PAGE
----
At first glance, it might seem strange that nearly the only, and certainly one of the best, purveyors of Puerto Rican food in the city can be found nestled away in the kitchen of the Denver Elks Club. Keigh Crespo — owner and operator of Dos Abuelas — would be the first to admit the apparent peculiarity of a lesbian, Latina chef from The Bronx crafting her cuisine at a location where the median age of a generally caucasian crowd has only just recently dipped to a comparatively spry 55 years. The walls of the club are littered with the dour faces of old white guys of yore, with nearly 150 years of local artifacts connecting the club to some of the biggest players in Denver’s storied history. A massive stuffed elk head hangs imposingly near the entrance.
But just inside the door, a rush of garlic and fried plantains wafts as if carried by an island breeze, cutting conspicuously through whiffs of the accumulated remnants of the 60 odd years the Elks have made the location their home. The two are no doubt an odd couple. Though once stripped of the superficial differences, the partnership starts to not only make sense but actually reveals some of the best characteristics of everyone involved.
Crespo first opened Dos Abuelas as a food truck in the courtyard of Finn’s Manor in the summer of 2017. Having relocated from Philidelphia — where she spent time honing her culinary repertoire across a series of hotels and restaurants, including a stint at Jose Garces’ Rosa Blanca — Crespo arrived eager to strike out on her own. While Dos Abuelas would shine in any market, Crespo noted becoming immediately aware of the overall lack of Caribbean food in Colorado.
“In New York, there’s a Cuban, Puerto Rican or Dominican spot on every corner,” she said. It was in Philly that she met Morgan Revell, her “sous, brother, best friend, everything” who moved to Colorado in 2018 to join her in the kitchen.
Dos Abuelas’ cuisine has always been a personal ode to Crespo’s family traditions, indigenous Taino culture and the cocina criolla cooking of Puerto Rico. It didn’t take long for her to develop a devoted following at Finn’s, who would continue to come back for the hearty plates, all made with mostly local ingredients and a seemingly endless well of love for both the community and the food itself. Crespo closed the truck in February 2020, fully prepared to transition towards the brick and mortar she had long been envisioning. Shortly prior to shutting the window, Crespo experienced a surge in popularity after being featured on Zoe Saldana’s inclusive media platform Bese. “Everyone who came to the window was like I saw your video,” smiled the chef. All this after the Denver Hispanic Chamber of Commerce recognized Dos Abuelas as Business of the Year in both 2018 and 2019.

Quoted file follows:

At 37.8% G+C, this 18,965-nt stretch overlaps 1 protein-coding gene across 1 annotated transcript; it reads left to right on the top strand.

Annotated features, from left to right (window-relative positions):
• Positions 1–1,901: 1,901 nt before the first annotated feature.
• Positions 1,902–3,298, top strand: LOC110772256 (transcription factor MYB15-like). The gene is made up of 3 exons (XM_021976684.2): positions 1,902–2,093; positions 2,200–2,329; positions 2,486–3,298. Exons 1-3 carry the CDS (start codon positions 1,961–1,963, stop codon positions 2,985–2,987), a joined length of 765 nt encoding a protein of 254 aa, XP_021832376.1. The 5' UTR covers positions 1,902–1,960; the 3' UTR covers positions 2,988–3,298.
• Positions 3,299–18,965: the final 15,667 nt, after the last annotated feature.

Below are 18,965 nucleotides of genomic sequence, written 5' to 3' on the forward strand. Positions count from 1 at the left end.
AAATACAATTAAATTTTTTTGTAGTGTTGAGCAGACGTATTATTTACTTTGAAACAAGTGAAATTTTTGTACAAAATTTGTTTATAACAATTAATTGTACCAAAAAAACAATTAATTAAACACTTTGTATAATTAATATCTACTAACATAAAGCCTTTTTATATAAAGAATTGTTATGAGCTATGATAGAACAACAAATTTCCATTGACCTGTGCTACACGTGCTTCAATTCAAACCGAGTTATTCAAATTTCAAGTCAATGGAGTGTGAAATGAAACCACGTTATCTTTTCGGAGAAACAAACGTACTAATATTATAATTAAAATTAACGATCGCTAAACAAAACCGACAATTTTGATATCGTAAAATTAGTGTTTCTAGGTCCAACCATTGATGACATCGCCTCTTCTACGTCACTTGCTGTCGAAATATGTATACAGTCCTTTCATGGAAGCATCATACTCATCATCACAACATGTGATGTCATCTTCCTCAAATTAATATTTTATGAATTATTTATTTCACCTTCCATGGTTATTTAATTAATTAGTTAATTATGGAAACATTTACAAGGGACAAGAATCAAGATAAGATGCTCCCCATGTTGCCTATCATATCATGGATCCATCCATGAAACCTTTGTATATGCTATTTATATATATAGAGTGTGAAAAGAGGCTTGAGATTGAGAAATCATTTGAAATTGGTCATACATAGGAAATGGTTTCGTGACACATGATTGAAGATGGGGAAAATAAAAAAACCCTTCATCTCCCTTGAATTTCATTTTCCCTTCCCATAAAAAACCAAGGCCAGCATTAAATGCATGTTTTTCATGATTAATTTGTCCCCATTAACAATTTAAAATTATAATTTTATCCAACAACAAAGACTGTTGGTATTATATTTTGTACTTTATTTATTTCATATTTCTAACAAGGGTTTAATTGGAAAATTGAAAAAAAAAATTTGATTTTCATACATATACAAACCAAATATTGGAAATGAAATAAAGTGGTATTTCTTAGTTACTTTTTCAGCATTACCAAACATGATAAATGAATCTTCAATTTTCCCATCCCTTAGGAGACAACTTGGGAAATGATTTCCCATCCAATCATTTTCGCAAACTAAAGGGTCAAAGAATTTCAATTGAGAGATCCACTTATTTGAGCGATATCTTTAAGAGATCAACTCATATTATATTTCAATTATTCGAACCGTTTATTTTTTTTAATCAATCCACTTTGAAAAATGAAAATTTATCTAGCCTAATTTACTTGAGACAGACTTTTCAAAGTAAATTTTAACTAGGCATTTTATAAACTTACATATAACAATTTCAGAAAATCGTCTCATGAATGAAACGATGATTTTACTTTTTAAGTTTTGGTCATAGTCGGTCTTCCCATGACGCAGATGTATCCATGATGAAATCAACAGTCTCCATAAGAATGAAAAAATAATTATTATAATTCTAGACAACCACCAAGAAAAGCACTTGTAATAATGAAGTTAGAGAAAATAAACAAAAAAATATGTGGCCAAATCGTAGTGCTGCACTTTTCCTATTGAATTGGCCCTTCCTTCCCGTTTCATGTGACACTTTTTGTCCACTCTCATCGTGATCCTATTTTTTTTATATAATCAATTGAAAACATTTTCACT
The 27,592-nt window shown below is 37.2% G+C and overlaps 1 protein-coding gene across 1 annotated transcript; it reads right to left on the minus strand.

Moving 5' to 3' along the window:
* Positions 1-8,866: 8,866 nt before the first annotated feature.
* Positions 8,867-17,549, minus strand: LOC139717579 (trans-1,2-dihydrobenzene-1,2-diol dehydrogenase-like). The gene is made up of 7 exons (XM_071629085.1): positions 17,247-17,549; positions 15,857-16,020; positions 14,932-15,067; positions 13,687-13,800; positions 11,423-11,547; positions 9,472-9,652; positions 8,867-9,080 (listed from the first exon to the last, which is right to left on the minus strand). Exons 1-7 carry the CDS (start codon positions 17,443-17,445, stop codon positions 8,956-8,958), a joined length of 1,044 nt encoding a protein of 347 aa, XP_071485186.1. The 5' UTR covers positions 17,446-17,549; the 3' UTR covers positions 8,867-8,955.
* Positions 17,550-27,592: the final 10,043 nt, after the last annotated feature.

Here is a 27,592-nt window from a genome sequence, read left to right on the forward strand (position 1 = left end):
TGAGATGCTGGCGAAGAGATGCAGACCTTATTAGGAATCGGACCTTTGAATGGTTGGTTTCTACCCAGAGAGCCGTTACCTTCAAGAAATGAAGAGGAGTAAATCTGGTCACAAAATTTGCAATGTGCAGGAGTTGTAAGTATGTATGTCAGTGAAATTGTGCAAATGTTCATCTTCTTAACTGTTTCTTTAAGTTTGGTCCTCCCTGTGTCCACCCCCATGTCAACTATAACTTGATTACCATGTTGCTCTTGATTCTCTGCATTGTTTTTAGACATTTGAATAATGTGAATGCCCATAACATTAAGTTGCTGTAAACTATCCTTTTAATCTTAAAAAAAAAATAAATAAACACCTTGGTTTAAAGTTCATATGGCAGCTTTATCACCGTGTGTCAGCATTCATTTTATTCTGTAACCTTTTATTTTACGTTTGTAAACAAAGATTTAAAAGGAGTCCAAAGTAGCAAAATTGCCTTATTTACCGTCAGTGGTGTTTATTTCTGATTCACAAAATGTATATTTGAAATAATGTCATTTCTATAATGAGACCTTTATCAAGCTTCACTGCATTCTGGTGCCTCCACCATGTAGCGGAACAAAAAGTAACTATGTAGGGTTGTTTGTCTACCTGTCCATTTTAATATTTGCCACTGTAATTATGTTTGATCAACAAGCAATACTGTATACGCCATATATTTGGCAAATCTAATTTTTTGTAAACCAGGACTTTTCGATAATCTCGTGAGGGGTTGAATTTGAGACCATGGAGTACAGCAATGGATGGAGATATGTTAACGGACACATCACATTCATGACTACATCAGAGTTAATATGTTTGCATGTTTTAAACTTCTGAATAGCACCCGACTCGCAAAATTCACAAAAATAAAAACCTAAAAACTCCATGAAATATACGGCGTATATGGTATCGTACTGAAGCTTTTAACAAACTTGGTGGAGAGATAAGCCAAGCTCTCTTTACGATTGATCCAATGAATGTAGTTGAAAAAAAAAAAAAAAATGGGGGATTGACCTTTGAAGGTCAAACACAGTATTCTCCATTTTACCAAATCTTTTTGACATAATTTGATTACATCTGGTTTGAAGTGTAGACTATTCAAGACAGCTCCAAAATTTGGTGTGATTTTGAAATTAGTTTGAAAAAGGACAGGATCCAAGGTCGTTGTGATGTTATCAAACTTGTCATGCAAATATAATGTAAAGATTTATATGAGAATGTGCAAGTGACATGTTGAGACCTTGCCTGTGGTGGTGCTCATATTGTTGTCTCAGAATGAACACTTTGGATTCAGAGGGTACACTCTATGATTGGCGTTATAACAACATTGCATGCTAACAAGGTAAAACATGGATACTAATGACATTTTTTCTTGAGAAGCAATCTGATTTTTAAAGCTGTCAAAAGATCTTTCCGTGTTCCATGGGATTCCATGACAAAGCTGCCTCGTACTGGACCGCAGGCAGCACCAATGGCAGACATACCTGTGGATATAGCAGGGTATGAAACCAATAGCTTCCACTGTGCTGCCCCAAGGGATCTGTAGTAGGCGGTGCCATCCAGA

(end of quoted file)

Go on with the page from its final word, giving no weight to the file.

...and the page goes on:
But 2020 would not be anyone’s year for finalizing plans or wholly following dreams. Dos Abuelas remained closed through August, with Crespo growing more and more discouraged that it would ever reopen. Over the summer, Crespo’s girlfriend Bex Paz — who founded the Spanish Learning Network — had a brilliant idea. “This is a gringa who speaks Spanish better than me,” laughed Crespo. Paz had been teaching one of the Elks’ board members, who imparted that the place had a large and largely unused kitchen space. After hosting a pop-up in the lodge’s parking lot in July — complete with a salsa band and safely-distanced dancing area — Crespo took over the kitchen in August.